WASHINGTON — With a tie vote underscoring the importance of filling the vacant ninth seat in the Supreme Court, the justices today upheld a lower court ruling striking down an Illinois law that could have limited the right of some teen-aged girls to have abortions.
But the decision, which ruled unconstitutional a law requiring some girls under 18 who seek abortions to wait 24 hours after telling their parents or a judge, came on a 4-4 vote and will set no national precedent.
The high court issued no opinion in the case. The U.S. 7th Circuit Court of Appeals had said that the law impermissibly interferes with abortion rights.
Twenty-one other states, including California, have laws that require parents to be notified or to give their consent before their minor unmarried daughters have an abortion.
Many of these statutes are being challenged in court and that virtually assures that the Supreme Court will be forced to consider the question again.
After first ruling in 1973 that women have a constitutional right to an abortion, the Supreme Court has wavered on whether teen-age girls have the same right. In a series of divided rulings, the court has said that states may require a role for parents, as long as those requirements do not block or "unduly burden" a girl's decision to end her pregnancy.
Since the abortion rulings affecting teen-agers have been so clouded and the votes so close, legal experts say that this issue will be a battleground for the Supreme Court over the next few years.
The tie vote underscored the importance of the ninth justice who will fill the vacant seat on the Supreme Court. Anthony M. Kennedy, President Reagan's nominee to fill the vacant Supreme Court chair, has no public record on the abortion issue. Kennedy's confirmation hearings before the Senate Judiciary Committee began just as the Supreme Court was announcing its deadlock on the abortion case.
Recent Supreme Court rulings on abortion have not dealt with direct efforts to overrule the 1973 ruling, but rather with state laws that seek to regulate physicians and clinics providing abortion services.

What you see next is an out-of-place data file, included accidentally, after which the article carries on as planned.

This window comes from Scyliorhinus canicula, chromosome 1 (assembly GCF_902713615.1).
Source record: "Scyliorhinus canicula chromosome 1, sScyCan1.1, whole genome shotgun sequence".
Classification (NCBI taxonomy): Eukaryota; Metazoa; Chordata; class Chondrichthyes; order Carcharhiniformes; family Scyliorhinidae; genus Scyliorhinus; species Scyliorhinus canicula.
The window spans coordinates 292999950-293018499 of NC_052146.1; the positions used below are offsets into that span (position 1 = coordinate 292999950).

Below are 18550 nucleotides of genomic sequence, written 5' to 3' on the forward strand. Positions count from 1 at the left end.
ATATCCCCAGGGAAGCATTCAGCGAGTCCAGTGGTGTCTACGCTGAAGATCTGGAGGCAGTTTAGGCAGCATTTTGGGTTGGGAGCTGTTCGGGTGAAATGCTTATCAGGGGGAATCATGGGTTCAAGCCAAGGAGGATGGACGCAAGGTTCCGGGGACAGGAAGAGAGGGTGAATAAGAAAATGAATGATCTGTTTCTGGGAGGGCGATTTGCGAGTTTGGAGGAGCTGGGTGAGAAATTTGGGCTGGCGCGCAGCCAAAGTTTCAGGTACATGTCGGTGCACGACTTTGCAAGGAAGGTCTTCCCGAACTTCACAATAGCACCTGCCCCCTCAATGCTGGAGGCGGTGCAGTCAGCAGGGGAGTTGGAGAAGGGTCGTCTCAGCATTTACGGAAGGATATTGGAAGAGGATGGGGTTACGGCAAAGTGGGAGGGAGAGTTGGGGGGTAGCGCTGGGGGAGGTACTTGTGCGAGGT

The Illinois Legislature in 1983 declared that doctors must give parents time for "meaningful consultation" with a daughter who is seeking an abortion. Anti-abortion activists said that this measure would promote family decision-making and avoid hasty decisions that would be regretted later.
ACLU Raises Protest
Pro-choice advocates, including the American Civil Liberties Union, said that the law was merely an attempt to make it more difficult for girls from troubled and divided homes to get an abortion.
Before the law could go into effect, the ACLU won a federal court order striking it down as an unconstitutional burden on a teen-ager's right to get an abortion. In 1986, the U.S. 7th Circuit Court of Appeals upheld this conclusion on a 2-1 vote.
The Supreme Court heard arguments in the case (Hartigan vs. Zbaraz, 85-673) on Nov. 2. After discussing the case behind closed doors for several weeks, the justices today issued a one-sentence statement: "The judgment below is affirmed by an equally divided court."
The split decision represents a tactical win for ACLU lawyers. It not only preserves their victory in the lower courts, but it disposes of a case that was not an entirely favorable one for them. Because there was no trial on the Illinois law, the pro-choice advocates were not able to cite direct evidence on how the law had hurt teen-agers who had sought abortions.